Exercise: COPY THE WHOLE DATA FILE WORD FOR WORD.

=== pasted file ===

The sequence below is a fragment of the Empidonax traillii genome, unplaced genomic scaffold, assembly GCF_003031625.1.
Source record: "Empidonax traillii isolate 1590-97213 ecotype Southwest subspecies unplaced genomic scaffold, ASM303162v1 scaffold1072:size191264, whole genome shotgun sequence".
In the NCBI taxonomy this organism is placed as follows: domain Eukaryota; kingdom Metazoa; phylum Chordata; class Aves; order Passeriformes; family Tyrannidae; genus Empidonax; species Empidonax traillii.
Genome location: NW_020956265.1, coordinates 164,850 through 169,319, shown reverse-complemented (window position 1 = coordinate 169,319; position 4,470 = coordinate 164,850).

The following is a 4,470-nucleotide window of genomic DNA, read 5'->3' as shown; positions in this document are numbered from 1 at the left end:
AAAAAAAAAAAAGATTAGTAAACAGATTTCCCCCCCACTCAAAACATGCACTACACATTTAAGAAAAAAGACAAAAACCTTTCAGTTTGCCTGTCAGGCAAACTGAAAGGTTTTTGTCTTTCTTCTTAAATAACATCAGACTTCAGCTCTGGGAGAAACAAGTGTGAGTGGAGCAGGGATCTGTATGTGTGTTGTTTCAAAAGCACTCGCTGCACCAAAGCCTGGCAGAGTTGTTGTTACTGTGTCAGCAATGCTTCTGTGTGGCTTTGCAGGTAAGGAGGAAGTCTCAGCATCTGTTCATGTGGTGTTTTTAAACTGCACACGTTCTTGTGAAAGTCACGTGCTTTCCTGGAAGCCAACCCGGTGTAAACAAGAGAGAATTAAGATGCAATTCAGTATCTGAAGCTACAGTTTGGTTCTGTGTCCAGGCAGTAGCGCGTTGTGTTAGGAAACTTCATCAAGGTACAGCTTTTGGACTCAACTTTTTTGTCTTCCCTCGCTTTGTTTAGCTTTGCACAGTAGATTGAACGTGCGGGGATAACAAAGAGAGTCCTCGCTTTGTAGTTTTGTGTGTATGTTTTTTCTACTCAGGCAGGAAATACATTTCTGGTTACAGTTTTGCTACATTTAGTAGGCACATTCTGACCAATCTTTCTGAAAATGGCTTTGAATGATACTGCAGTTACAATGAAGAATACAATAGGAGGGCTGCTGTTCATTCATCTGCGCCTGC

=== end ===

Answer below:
The sequence below is a fragment of the Empidonax traillii genome, unplaced genomic scaffold, assembly GCF_003031625.1.
Source record: "Empidonax traillii isolate 1590-97213 ecotype Southwest subspecies unplaced genomic scaffold, ASM303162v1 scaffold1072:size191264, whole genome shotgun sequence".
In the NCBI taxonomy this organism is placed as follows: domain Eukaryota; kingdom Metazoa; phylum Chordata; class Aves; order Passeriformes; family Tyrannidae; genus Empidonax; species Empidonax traillii.
Genome location: NW_020956265.1, coordinates 164,850 through 169,319, shown reverse-complemented (window position 1 = coordinate 169,319; position 4,470 = coordinate 164,850).

The following is a 4,470-nucleotide window of genomic DNA, read 5'->3' as shown; positions in this document are numbered from 1 at the left end:
AAAAAAAAAAAAGATTAGTAAACAGATTTCCCCCCCACTCAAAACATGCACTACACATTTAAGAAAAAAGACAAAAACCTTTCAGTTTGCCTGTCAGGCAAACTGAAAGGTTTTTGTCTTTCTTCTTAAATAACATCAGACTTCAGCTCTGGGAGAAACAAGTGTGAGTGGAGCAGGGATCTGTATGTGTGTTGTTTCAAAAGCACTCGCTGCACCAAAGCCTGGCAGAGTTGTTGTTACTGTGTCAGCAATGCTTCTGTGTGGCTTTGCAGGTAAGGAGGAAGTCTCAGCATCTGTTCATGTGGTGTTTTTAAACTGCACACGTTCTTGTGAAAGTCACGTGCTTTCCTGGAAGCCAACCCGGTGTAAACAAGAGAGAATTAAGATGCAATTCAGTATCTGAAGCTACAGTTTGGTTCTGTGTCCAGGCAGTAGCGCGTTGTGTTAGGAAACTTCATCAAGGTACAGCTTTTGGACTCAACTTTTTTGTCTTCCCTCGCTTTGTTTAGCTTTGCACAGTAGATTGAACGTGCGGGGATAACAAAGAGAGTCCTCGCTTTGTAGTTTTGTGTGTATGTTTTTTCTACTCAGGCAGGAAATACATTTCTGGTTACAGTTTTGCTACATTTAGTAGGCACATTCTGACCAATCTTTCTGAAAATGGCTTTGAATGATACTGCAGTTACAATGAAGAATACAATAGGAGGGCTGCTGTTCATTCATCTGCGCCTGC